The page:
This is my understanding of what your example sentences mean:
- I haven't been able to find my keys for two years. (which means I don't have them now, or that I have just found them) (Present Perfect)
- I hadn't been able to find my keys for two years. (which means that there was a period of time in the past, prior to some other past event or occurence, during which I was not able to find my keys. It is possible that I still haven't found the keys) (Past Perfect)
Now, could we replace be able with could?
- Sentence 1 is built using the Present Perfect tense, which is formed thus: HAVE + [verb in the past participle form]: "haven't + been".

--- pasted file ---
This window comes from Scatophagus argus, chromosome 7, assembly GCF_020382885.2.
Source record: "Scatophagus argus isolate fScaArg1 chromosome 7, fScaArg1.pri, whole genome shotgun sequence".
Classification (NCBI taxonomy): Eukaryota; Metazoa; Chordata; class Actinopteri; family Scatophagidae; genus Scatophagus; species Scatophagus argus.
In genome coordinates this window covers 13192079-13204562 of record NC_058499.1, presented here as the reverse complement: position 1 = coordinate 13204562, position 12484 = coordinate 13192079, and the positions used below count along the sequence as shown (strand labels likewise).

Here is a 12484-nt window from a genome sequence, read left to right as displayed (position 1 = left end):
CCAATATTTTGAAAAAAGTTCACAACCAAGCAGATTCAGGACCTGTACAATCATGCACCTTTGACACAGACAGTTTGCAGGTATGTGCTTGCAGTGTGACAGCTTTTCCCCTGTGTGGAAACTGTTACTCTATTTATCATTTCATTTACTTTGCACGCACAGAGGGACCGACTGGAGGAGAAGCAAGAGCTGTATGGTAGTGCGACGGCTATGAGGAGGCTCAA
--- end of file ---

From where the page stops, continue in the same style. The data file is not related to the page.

This scheme is impossible with could because it is a special form of verb: an auxiliary verb. It is a past-tense form of the verb can.
Auxiliary verbs are "defective". The verb can has no participle forms: you can't say "I had canned play tennis but then I broke my leg" or "I am canning to dance!". So we can't take have (or had) and add the past participle of can to it, since there's no such thing.
When you add have after could, it has an effect quite unlike that of the Present Perfect. The construction serves to express disbelief about a past event or action:
You couldn't have done it! (I express disbelief in what you did. )
I couldn't have found my keys! (I express disbelief in that I have found my keys)
Your example 4 is easier to explain: we do not use had after could, so
I couldn't had found my keys.
What could we do with could? Only one thing:
I could not find my keys for two years.
What would be the meaning? In the past, there was a 2-year period during which I wasn't able to find my keys. Do I have the keys now? Who knows! How long ago did this 2-year period end? Who knows! So it's better to use be able to to express more "advanced" meanings.